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HMRC Penalties Regime

by Daniel Ruthven on January 30, 2017 No comments
HMRC Penalties

HMRC Penalties

We recently tweeted an article published by The Daily Telegraph detailing information obtained under a freedom of information request, where it was discovered that 8,000 more people received a penalty for deliberate failures on their tax return in 2014/15.

We are unsurprised by this statistic as HMRC have been demonstrating a strong attitude to this issue over the last two years.

The penalty regime is behavioural and starts with consideration of why the error arose and ranges through four levels:

Innocent error 0% penalty

Failure to take reasonable care 0% – 30% penalty

Deliberate 20% – 70% penalty

Deliberate with concealment 30% – 100% penalty

 

There are variations in the amounts chargeable dependent upon whether the error relates to offshore assets or income but it is clear that HMRC will often argue that a taxpayer has acted deliberately, the penalty loading can be significant.

Our regular argument on the subject when responding to HMRC is that no matter how HMRC may wish to mangle the English language on this point, the definition of deliberate does not embrace a situation where a person does not know that they have done wrong.

In various cases our clients have maintained throughout that if they had known or suspected that there was an error, they would have raised it.

Where they were unaware, under any definition, we consider that they cannot have acted deliberately.

HMRC’s manuals include references which offers justification for taking this route, they assume if you have not engaged an Accountant, then this could be deemed deliberately failing to take action that is necessary to ensure a return is accurate!

The two key words here are deliberately and know and in many cases the client would not have known that there was a problem, at the time.

HMRC have put on record the assertion that with the benefit of hindsight, a client now considers that he/she should have sought guidance, will indicate that there was a conscious decision not to seek guidance, instantly you are now in the 70% penalty area.

There is also evidence that officers are rather uncomfortable with having to justify the use of deliberate penalties to the taxpayers since one officer recently decided to explain to a client that when they use the word deliberate, it merely means a higher level of culpability than careless.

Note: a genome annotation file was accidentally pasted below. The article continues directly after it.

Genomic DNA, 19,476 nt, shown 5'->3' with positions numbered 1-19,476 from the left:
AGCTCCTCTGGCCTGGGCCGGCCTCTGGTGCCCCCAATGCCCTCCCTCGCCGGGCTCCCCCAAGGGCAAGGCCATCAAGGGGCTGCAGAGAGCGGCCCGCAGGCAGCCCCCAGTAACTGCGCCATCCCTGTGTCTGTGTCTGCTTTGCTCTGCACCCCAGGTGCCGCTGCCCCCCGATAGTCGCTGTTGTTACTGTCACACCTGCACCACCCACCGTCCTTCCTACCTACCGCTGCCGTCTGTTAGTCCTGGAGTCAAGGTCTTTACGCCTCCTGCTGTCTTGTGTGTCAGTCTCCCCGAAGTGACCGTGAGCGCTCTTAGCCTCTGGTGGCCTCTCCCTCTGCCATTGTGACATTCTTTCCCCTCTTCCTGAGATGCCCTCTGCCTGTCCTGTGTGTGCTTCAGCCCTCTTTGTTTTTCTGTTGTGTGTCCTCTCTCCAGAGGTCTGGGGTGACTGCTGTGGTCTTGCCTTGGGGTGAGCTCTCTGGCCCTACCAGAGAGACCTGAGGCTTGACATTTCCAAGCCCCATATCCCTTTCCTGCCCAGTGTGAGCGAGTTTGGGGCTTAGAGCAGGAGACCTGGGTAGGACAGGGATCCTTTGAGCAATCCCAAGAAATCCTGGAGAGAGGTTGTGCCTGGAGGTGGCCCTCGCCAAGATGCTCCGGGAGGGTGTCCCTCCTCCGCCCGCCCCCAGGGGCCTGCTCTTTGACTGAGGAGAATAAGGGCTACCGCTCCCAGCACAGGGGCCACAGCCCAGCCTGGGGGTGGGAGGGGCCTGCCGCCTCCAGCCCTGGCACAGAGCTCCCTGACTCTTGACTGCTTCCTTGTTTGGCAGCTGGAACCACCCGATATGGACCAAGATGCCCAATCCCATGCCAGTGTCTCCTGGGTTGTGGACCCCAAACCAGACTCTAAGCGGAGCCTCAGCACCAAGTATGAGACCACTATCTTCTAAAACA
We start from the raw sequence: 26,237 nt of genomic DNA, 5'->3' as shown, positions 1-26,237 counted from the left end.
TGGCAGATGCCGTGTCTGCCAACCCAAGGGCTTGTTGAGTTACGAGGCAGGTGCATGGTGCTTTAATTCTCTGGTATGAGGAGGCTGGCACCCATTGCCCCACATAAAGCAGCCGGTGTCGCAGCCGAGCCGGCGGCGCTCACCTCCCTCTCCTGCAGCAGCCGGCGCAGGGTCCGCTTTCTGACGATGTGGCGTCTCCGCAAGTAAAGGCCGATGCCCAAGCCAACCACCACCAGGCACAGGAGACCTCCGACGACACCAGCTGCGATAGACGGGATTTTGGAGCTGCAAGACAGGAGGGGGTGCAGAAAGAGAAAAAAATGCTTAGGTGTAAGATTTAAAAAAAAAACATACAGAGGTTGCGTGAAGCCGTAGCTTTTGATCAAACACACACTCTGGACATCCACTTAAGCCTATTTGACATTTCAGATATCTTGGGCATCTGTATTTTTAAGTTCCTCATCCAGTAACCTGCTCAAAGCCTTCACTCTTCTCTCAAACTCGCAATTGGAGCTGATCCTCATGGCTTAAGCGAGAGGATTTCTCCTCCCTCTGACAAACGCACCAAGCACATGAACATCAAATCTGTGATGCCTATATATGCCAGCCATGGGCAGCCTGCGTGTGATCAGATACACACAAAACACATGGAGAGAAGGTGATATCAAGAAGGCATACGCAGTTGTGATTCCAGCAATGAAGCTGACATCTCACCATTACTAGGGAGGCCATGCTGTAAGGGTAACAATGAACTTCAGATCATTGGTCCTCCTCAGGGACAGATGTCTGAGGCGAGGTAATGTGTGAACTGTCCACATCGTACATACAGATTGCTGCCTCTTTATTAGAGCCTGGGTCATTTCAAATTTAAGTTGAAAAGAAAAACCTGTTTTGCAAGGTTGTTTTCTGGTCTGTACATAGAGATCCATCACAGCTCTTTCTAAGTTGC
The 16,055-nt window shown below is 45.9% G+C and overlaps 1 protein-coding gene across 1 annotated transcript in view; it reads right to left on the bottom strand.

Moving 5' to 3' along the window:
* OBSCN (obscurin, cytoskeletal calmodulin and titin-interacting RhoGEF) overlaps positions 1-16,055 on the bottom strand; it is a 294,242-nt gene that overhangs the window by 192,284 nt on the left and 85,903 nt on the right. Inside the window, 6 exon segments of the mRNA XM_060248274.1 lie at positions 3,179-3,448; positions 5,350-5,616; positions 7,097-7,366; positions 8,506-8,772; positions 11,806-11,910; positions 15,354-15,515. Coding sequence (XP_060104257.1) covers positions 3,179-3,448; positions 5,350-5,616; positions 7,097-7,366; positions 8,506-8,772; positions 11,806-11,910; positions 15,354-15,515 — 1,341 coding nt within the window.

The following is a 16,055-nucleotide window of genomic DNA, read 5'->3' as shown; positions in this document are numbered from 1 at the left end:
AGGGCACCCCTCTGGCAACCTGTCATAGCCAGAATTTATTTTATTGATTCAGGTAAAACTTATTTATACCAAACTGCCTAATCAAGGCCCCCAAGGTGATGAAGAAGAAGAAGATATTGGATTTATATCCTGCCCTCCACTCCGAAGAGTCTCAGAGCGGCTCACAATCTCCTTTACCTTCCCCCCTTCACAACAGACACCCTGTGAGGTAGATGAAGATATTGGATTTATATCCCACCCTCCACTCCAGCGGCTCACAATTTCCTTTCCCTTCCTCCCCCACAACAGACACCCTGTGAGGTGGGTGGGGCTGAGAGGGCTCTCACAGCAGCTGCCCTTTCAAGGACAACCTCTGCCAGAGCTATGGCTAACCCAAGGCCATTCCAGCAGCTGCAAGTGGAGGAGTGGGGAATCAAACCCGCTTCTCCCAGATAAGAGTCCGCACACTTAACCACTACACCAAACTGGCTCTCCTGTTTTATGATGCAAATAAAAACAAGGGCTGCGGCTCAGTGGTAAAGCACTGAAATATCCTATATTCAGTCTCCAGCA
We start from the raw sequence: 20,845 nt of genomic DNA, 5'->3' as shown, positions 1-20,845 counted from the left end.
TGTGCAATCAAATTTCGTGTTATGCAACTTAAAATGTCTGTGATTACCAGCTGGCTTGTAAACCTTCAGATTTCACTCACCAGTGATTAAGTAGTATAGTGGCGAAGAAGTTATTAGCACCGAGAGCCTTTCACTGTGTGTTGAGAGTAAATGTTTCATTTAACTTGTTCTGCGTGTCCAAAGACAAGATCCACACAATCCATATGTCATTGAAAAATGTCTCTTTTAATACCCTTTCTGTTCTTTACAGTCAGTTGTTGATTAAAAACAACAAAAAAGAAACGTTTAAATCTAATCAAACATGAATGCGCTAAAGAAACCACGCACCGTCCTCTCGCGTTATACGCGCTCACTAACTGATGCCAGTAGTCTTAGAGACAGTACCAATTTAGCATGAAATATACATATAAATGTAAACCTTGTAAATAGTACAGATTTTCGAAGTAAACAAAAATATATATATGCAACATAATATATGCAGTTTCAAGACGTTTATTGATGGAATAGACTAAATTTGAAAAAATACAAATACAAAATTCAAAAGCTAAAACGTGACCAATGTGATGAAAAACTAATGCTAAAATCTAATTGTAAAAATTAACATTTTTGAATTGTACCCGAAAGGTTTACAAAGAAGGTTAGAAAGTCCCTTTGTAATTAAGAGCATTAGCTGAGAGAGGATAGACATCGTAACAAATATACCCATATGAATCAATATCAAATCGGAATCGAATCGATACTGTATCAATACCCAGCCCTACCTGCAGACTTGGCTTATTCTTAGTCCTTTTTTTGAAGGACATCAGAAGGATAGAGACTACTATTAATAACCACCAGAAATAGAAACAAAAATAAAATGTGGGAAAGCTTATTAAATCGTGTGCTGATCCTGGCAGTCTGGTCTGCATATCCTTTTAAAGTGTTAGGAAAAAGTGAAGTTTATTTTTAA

Of itself, this is true, but of course the word deliberate is enshrined in legislation so it’s clear that officers aren’t always comfortable with the position they are being asked to take.

The first-tier tribunal has also had a say in clarifying this issue and, whilst they rightly consider that clients who choose not to include material aspects of their income on returns should be asked as to why, a blanket presumption of culpability on the basis that a client signs his return as being complete and correct, and then HMRC finds errors, is certainly not acceptable.

We now have some judicial support for arguing for a more common sense approach from HMRC. Unfortunately, our experience remains that officers make these spurious contentions and then leave an HMRC internal reviewer to consider any arguments.

Obviously, this is time consuming and ultimately frustrating for the client and advisers. HMRC’s position must be challenged when it is appropriate to do so, and it is essential that these challenges are done at no extra cost to the client.

All F9 engagements include Fee Protection Cover as standard, should you find yourself in the unenviable positon of having a HMRC enquiry, we can act and resource that enquiry at no extra cost to yourself.

With enquiries on the rise can you afford not to have this level of protection?

Contact us today and make the jump to a proactive modern accountant.

Daniel RuthvenHMRC Penalties Regime

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